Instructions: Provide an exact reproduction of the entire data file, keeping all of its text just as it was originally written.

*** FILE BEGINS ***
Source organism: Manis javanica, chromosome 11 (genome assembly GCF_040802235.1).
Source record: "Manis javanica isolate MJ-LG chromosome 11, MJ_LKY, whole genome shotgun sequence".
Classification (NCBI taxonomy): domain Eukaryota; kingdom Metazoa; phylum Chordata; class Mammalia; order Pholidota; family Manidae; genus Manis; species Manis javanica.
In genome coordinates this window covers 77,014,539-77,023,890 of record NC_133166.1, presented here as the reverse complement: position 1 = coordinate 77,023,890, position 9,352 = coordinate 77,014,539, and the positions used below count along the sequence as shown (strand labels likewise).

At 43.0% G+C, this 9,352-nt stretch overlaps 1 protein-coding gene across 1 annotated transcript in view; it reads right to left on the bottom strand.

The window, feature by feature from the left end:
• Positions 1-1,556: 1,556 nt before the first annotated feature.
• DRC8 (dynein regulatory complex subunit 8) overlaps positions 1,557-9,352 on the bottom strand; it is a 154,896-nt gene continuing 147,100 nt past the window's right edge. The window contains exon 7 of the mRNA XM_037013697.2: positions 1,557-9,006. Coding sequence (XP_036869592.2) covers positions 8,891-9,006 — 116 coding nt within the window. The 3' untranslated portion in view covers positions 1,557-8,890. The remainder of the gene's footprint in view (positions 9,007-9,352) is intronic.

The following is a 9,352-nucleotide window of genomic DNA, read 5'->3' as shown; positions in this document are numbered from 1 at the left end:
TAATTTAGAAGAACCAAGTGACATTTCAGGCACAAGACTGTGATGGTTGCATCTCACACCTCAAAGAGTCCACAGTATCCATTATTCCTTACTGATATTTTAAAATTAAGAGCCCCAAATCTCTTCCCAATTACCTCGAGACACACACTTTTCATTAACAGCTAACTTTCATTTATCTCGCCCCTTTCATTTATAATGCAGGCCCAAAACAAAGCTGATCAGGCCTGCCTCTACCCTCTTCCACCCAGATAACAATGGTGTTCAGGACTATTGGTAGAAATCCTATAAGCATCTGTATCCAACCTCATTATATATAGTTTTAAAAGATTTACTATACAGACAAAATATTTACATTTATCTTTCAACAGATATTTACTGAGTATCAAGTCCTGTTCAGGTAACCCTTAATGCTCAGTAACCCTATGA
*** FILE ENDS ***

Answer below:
Source organism: Manis javanica, chromosome 11 (genome assembly GCF_040802235.1).
Source record: "Manis javanica isolate MJ-LG chromosome 11, MJ_LKY, whole genome shotgun sequence".
Classification (NCBI taxonomy): domain Eukaryota; kingdom Metazoa; phylum Chordata; class Mammalia; order Pholidota; family Manidae; genus Manis; species Manis javanica.
In genome coordinates this window covers 77,014,539-77,023,890 of record NC_133166.1, presented here as the reverse complement: position 1 = coordinate 77,023,890, position 9,352 = coordinate 77,014,539, and the positions used below count along the sequence as shown (strand labels likewise).

At 43.0% G+C, this 9,352-nt stretch overlaps 1 protein-coding gene across 1 annotated transcript in view; it reads right to left on the bottom strand.

The window, feature by feature from the left end:
• Positions 1-1,556: 1,556 nt before the first annotated feature.
• DRC8 (dynein regulatory complex subunit 8) overlaps positions 1,557-9,352 on the bottom strand; it is a 154,896-nt gene continuing 147,100 nt past the window's right edge. The window contains exon 7 of the mRNA XM_037013697.2: positions 1,557-9,006. Coding sequence (XP_036869592.2) covers positions 8,891-9,006 — 116 coding nt within the window. The 3' untranslated portion in view covers positions 1,557-8,890. The remainder of the gene's footprint in view (positions 9,007-9,352) is intronic.

The following is a 9,352-nucleotide window of genomic DNA, read 5'->3' as shown; positions in this document are numbered from 1 at the left end:
TAATTTAGAAGAACCAAGTGACATTTCAGGCACAAGACTGTGATGGTTGCATCTCACACCTCAAAGAGTCCACAGTATCCATTATTCCTTACTGATATTTTAAAATTAAGAGCCCCAAATCTCTTCCCAATTACCTCGAGACACACACTTTTCATTAACAGCTAACTTTCATTTATCTCGCCCCTTTCATTTATAATGCAGGCCCAAAACAAAGCTGATCAGGCCTGCCTCTACCCTCTTCCACCCAGATAACAATGGTGTTCAGGACTATTGGTAGAAATCCTATAAGCATCTGTATCCAACCTCATTATATATAGTTTTAAAAGATTTACTATACAGACAAAATATTTACATTTATCTTTCAACAGATATTTACTGAGTATCAAGTCCTGTTCAGGTAACCCTTAATGCTCAGTAACCCTATGA